This book is one of the first historical revisions of the Latin American debt crisis of 1982, exploring recently disclosed archival sources for a number of creditor and debtor institutions. It fills a gap on the national and international historiography on international finance in the 1970s and the Latin American debt crisis of the 1980s. The domestic banking approach in revisiting the 1982 financial crisis is a main distinction of this work and the consequences of the involvement of Mexican banks in international finance a major contribution to the literature.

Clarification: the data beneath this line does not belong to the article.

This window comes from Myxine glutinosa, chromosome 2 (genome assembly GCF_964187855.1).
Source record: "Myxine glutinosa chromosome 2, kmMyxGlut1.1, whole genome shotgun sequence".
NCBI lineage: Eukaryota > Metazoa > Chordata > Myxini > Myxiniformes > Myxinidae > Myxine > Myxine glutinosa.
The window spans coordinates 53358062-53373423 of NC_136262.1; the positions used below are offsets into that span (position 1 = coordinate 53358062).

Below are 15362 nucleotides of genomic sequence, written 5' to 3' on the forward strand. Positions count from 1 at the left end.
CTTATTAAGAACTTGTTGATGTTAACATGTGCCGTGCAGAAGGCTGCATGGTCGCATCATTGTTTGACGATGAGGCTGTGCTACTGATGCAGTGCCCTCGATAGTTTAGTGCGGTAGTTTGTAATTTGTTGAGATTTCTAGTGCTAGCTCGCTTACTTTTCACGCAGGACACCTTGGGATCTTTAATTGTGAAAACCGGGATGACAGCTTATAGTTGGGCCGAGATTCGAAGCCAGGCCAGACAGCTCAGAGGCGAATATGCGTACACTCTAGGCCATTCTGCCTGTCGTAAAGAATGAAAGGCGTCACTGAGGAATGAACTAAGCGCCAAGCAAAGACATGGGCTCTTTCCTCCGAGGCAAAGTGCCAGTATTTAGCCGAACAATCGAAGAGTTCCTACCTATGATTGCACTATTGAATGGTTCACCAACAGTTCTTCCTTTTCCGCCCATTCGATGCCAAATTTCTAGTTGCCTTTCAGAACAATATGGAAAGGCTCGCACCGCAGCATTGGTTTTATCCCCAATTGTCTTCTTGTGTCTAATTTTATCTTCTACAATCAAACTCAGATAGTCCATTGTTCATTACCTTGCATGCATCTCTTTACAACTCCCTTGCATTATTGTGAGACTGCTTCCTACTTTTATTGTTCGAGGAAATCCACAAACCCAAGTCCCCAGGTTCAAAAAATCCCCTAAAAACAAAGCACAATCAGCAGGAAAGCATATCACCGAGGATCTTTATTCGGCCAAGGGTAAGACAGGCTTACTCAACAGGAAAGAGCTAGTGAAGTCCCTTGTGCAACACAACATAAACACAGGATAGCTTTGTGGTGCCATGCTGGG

Beyond its thoroughly international approach, the book addresses a broad array of disciplines: financial history, political economy, international relations and business history. While the focus is on financial crisis, its implications extend to current regulatory and financial policy relative to crisis and non-crisis matters. In addition to providing a template for understanding other instances of financial crisis, the book points the way to research in a wide range of additional questions. These include the economic role of foreign capital, the transmission of financial crisis, and the decision criteria of states during crises. It also offers a strong example of the importance of politics in resolving economic problems. Because of this, the book will be of interest to historians, economists and political scientists.